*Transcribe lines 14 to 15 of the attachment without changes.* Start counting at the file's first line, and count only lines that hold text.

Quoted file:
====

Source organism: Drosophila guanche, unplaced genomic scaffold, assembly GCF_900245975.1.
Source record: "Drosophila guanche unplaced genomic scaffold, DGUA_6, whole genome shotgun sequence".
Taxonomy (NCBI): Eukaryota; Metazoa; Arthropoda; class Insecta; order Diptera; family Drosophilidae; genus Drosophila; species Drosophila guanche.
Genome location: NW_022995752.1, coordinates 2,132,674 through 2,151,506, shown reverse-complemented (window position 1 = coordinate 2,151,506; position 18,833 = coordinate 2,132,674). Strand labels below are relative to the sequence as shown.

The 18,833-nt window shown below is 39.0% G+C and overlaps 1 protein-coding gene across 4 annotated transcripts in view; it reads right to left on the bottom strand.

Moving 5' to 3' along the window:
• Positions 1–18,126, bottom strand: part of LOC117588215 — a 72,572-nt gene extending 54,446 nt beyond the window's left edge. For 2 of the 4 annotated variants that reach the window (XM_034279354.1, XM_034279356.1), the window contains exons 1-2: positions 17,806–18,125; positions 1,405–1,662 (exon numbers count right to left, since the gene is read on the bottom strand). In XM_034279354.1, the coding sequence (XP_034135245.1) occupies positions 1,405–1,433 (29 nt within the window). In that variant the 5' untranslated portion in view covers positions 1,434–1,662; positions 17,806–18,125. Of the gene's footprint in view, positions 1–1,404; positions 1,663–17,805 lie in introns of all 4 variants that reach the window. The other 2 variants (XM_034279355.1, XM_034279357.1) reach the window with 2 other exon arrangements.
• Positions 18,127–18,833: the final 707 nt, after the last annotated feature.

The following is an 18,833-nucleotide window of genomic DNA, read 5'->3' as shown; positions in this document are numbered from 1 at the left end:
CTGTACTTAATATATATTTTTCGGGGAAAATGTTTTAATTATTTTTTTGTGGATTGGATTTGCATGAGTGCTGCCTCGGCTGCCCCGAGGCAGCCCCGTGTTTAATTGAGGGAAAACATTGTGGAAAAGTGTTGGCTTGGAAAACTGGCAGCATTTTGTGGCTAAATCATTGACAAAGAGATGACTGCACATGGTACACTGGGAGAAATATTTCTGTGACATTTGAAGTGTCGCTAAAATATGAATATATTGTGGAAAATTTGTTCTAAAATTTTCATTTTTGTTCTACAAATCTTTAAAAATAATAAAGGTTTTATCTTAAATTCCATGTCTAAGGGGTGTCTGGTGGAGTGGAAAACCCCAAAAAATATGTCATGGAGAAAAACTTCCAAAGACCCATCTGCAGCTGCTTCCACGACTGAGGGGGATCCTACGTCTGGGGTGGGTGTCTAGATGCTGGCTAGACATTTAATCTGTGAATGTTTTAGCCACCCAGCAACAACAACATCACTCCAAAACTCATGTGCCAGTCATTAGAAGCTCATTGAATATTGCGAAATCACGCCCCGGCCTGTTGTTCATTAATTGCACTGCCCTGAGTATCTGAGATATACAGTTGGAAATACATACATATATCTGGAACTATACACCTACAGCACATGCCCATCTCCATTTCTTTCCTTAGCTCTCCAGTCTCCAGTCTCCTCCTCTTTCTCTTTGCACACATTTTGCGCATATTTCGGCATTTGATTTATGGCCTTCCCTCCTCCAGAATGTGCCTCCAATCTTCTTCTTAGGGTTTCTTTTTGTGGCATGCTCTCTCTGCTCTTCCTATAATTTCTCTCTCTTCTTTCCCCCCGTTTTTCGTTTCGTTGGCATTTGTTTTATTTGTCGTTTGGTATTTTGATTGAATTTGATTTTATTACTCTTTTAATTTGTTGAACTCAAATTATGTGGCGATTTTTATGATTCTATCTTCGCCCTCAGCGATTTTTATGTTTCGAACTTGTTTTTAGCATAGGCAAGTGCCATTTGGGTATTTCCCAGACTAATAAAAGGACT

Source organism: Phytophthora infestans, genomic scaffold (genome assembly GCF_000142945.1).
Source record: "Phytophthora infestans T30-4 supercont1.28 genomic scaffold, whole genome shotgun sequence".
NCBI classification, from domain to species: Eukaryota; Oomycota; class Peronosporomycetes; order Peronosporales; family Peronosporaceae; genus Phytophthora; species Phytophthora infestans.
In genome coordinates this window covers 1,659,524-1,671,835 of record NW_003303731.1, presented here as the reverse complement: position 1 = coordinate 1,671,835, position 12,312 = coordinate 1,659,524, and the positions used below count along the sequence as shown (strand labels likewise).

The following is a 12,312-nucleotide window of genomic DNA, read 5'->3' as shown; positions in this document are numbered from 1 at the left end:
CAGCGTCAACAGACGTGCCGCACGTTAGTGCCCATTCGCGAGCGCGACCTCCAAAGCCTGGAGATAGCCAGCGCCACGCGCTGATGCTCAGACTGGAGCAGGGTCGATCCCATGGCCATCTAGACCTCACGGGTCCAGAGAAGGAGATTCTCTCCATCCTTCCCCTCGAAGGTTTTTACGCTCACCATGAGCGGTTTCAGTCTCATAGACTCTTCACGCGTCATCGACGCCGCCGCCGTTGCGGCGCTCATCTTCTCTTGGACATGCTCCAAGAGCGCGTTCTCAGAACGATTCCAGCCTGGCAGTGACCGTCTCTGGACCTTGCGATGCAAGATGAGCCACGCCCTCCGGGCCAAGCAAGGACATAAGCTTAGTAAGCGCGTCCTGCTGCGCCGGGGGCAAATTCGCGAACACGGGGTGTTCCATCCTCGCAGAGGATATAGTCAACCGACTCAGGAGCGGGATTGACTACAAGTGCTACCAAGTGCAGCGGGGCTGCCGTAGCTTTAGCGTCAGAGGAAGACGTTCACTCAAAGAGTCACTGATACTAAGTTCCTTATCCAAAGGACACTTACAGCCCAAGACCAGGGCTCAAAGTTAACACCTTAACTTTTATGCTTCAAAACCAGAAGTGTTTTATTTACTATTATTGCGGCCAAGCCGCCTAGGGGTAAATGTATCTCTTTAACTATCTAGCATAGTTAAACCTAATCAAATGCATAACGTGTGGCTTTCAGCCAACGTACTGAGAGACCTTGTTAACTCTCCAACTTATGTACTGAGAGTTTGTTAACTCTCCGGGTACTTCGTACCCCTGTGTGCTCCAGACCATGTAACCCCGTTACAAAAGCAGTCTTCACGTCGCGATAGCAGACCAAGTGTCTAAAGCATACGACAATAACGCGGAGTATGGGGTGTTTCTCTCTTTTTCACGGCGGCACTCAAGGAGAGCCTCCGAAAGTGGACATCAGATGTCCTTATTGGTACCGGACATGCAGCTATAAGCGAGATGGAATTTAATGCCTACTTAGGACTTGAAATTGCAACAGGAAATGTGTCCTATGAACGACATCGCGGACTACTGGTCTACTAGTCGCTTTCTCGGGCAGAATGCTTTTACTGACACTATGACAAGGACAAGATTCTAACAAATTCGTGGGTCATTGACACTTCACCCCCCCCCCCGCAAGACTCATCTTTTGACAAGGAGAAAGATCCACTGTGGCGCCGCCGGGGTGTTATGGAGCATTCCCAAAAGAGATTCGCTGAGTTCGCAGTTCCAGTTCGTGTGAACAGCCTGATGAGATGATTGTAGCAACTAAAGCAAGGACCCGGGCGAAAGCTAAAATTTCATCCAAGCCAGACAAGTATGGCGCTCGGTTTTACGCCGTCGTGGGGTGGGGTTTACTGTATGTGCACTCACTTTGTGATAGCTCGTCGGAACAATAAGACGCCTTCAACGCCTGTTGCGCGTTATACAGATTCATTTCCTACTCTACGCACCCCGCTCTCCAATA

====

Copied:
In genome coordinates this window covers 1,659,524-1,671,835 of record NW_003303731.1, presented here as the reverse complement: position 1 = coordinate 1,671,835, position 12,312 = coordinate 1,659,524, and the positions used below count along the sequence as shown (strand labels likewise).

The following is a 12,312-nucleotide window of genomic DNA, read 5'->3' as shown; positions in this document are numbered from 1 at the left end: